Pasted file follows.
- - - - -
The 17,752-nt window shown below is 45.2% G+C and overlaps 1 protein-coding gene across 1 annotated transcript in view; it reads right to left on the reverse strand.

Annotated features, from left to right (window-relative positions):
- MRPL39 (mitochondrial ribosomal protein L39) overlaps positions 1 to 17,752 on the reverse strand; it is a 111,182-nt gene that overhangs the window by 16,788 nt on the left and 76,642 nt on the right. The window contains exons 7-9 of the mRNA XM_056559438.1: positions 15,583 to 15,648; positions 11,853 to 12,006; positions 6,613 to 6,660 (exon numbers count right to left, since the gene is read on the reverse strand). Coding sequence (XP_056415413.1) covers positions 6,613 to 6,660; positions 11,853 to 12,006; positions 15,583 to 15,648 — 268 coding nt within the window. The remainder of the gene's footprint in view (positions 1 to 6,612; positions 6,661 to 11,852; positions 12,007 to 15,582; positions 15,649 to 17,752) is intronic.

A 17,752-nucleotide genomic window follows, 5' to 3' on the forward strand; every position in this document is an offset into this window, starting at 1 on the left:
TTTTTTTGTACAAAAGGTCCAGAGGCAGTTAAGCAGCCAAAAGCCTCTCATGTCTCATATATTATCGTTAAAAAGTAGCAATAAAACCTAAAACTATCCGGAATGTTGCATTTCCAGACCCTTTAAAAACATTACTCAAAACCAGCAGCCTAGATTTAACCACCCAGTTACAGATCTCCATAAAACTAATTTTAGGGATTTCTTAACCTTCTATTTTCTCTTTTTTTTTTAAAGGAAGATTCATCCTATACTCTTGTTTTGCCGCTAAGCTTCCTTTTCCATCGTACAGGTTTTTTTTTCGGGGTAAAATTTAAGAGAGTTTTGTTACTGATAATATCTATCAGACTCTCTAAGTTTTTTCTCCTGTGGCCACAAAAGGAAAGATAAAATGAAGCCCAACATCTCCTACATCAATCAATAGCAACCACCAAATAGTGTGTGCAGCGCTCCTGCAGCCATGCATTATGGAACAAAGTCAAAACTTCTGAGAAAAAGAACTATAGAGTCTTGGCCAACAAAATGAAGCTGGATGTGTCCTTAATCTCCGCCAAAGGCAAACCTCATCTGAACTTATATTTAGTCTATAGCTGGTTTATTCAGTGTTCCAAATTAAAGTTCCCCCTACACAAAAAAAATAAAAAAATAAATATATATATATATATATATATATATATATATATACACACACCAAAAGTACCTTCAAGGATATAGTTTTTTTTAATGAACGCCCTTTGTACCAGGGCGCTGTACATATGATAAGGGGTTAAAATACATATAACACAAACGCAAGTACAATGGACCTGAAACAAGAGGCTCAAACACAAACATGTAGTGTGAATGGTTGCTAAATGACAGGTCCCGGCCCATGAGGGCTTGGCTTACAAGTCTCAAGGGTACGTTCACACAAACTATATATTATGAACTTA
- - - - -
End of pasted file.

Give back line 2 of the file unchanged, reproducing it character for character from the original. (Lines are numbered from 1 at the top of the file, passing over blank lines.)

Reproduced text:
Annotated features, from left to right (window-relative positions):